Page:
Sherilyn Fenn: A sort of homecoming
Published: May 16, 2012
Sherilyn Fenn signs autographs at the Motor City Comic Con 2012 in the Suburban Collection Showcase, 46100 Grand River Ave., Novi, 12:30 to 7 p.m. Friday, May 18, 10:30 a.m.-6 p.m. Saturday, May 19, and 10:30 a.m.-5 p.m. Sunday, May 20
Sherilyn Fenn is distracted and her voice trails off. Are the questions too obvious? Nope. Then she apologizes. "My son's 4, and it's his first visit to the dentist. I hate shots and going to the dentist. He's also high-functioning autistic, so my husband's sending me updates."
It's a moment of unexpected earthiness, of reality, from a Michigan native and Playboy cover girl, whose acting legacy was largely created innate sexual tension, old-school, Hollywood-defining beauty and on great, off-center characters (many of her movies are absolute cult favorites, including 1985's Just One of the Guys, 1986's The Wraith and 1988's Two Moon Junction).
The actress — who made her name in the 1990s on Twin Peaks — grew up in St. Clair Shores and Grosse Pointe. Suzi Quatro is Fenn's aunt and her dad even co-managed Alice Cooper. "My friends and I rode our bikes, hung out and went swimming just like all kids do," she says. "We did crazy things too, like I remember re-enacting The Towering Inferno [Irwin Allen's seminal 1974 disaster flick] and me and my friends making up our own language. I have a lot of good memories."
At 17, Fenn moved with her mom to Los Angeles, which was a bit of a reality check. "The girls there were really ahead of me," she says. "They knew things I didn't know, things a 17-year-old probably shouldn't know." She enrolled in the Lee Strasberg Theatre Institute.
"I think my mom had met somebody and they connected her with an agent. I was going to classes and going on auditions. Somehow I kept getting roles. I never felt like an actress. I'd show up on set, they'd dress me and do my hair and makeup. I felt more like a Barbie doll than an actress."
Two things put Fenn's Hollywood career on an unusual trajectory. First, she landed a major role in David Lynch's killer TV series Twin Peaks. Fenn says, "He commented that I resembled his daughter. The character of Audrey wasn't in the original script. He saw me and wrote her for me."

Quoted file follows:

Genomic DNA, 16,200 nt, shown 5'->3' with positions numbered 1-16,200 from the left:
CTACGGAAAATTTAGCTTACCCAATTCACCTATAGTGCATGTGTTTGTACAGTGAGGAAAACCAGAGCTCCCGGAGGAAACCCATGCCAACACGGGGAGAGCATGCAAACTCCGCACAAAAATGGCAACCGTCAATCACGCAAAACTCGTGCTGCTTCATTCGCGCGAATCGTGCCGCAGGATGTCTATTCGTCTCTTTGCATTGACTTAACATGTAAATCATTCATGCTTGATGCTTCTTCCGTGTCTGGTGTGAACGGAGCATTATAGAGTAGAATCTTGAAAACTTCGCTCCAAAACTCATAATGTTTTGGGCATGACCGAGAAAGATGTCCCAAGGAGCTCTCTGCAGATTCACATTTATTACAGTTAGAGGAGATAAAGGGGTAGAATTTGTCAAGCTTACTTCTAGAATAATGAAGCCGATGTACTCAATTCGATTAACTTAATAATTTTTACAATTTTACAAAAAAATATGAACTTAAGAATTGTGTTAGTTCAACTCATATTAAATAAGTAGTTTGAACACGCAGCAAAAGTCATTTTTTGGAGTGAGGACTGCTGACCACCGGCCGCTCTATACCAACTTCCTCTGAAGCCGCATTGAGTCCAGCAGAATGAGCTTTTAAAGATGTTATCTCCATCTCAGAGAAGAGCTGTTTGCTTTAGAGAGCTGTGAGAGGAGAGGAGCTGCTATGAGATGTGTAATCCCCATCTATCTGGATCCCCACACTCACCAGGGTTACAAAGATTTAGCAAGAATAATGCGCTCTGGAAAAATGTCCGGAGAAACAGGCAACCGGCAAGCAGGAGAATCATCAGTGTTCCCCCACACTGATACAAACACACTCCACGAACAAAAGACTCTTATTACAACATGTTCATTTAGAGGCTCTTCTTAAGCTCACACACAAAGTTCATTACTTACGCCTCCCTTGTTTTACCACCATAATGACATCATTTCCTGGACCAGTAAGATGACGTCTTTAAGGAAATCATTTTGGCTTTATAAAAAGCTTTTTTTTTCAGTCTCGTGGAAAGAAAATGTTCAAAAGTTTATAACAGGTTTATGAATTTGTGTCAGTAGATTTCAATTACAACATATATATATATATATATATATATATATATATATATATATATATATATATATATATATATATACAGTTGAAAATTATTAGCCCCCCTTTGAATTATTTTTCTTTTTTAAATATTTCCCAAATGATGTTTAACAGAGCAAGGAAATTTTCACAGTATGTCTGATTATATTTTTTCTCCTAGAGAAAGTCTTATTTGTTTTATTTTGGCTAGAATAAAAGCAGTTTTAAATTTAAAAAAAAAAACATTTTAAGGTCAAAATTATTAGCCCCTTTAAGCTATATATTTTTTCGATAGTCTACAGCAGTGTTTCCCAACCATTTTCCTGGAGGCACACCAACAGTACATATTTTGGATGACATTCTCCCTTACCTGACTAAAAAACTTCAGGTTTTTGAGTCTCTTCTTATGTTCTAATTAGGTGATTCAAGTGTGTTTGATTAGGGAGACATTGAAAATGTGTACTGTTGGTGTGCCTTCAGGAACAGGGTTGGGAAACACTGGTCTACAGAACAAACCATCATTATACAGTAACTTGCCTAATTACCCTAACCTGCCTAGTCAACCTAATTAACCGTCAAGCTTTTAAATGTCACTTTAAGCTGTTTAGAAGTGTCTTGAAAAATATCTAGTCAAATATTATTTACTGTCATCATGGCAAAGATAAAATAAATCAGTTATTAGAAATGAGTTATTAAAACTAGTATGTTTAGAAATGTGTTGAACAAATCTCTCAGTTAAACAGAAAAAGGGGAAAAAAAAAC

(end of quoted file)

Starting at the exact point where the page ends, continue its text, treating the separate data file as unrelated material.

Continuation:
Second, she met vet Hollywood acting coach Roy London. Fenn says he helped develop characters, such as Audrey. Hence Fenn's ensuing Emmy and Golden Globe nominations.
London helped Fenn when she snagged the lead in Boxing Helena (1993). The film's early production was fraught with controversy, and it wasn't so easy. "The part of Helena scared off a lot of actresses. It scared the hell out of me. I thought, how in the hell am I going to do this? I understood what happens to her but not how she got there. That's when Roy told me, 'You know all that fucked up stuff that happened to you growing up? Here's where you use it.'"
The "fucked up stuff" follows Fenn, and is often detailed in her blog — to which she has made (irregular) posts since 2009 — and gives insight into her life, past and present.
Speaking of fucked up, I ask her about Lindsay Lohan — who's portraying Liz Taylor for film — just as Fenn did in 1995.
"Oh ... really ... that's for sure? Oh, that's not good. Isn't she too young? If it's Liz and Dick, that means Taylor was in her 30s and 40s. She's too young. And what she's done to her face? Here in L.A. all the women have the same face. It's true. I wish her luck though."
The beautiful, 47-year-old Fenn — who has enjoyed recent TV stints on Rude Awakenings, Gilmore Girls, Boston Public and Psych — is bent on growing old gracefully, no nip-and-tuck, Botox freakout here. Maybe not what'd you expect from a one-time femme fatale, the dream of every American male in the country. But, then again, true beauty lives in reality.
Paul D. Knoll writes about film for Metro Times. Send comments to firstname.lastname@example.org.
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